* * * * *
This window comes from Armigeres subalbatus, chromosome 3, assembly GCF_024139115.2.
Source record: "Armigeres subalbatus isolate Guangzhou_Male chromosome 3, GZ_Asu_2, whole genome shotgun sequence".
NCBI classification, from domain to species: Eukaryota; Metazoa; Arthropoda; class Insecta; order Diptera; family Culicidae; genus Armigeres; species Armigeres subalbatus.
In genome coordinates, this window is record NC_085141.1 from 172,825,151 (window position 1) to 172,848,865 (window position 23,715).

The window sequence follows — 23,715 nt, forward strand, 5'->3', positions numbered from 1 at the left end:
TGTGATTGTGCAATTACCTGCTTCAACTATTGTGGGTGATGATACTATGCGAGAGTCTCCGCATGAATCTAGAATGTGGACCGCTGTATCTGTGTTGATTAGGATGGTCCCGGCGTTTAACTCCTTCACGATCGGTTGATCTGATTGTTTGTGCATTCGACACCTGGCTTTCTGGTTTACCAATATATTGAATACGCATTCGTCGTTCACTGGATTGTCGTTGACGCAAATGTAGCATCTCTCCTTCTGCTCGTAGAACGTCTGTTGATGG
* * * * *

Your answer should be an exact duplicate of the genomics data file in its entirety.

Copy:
This window comes from Armigeres subalbatus, chromosome 3, assembly GCF_024139115.2.
Source record: "Armigeres subalbatus isolate Guangzhou_Male chromosome 3, GZ_Asu_2, whole genome shotgun sequence".
NCBI classification, from domain to species: Eukaryota; Metazoa; Arthropoda; class Insecta; order Diptera; family Culicidae; genus Armigeres; species Armigeres subalbatus.
In genome coordinates, this window is record NC_085141.1 from 172,825,151 (window position 1) to 172,848,865 (window position 23,715).

The window sequence follows — 23,715 nt, forward strand, 5'->3', positions numbered from 1 at the left end:
TGTGATTGTGCAATTACCTGCTTCAACTATTGTGGGTGATGATACTATGCGAGAGTCTCCGCATGAATCTAGAATGTGGACCGCTGTATCTGTGTTGATTAGGATGGTCCCGGCGTTTAACTCCTTCACGATCGGTTGATCTGATTGTTTGTGCATTCGACACCTGGCTTTCTGGTTTACCAATATATTGAATACGCATTCGTCGTTCACTGGATTGTCGTTGACGCAAATGTAGCATCTCTCCTTCTGCTCGTAGAACGTCTGTTGATGG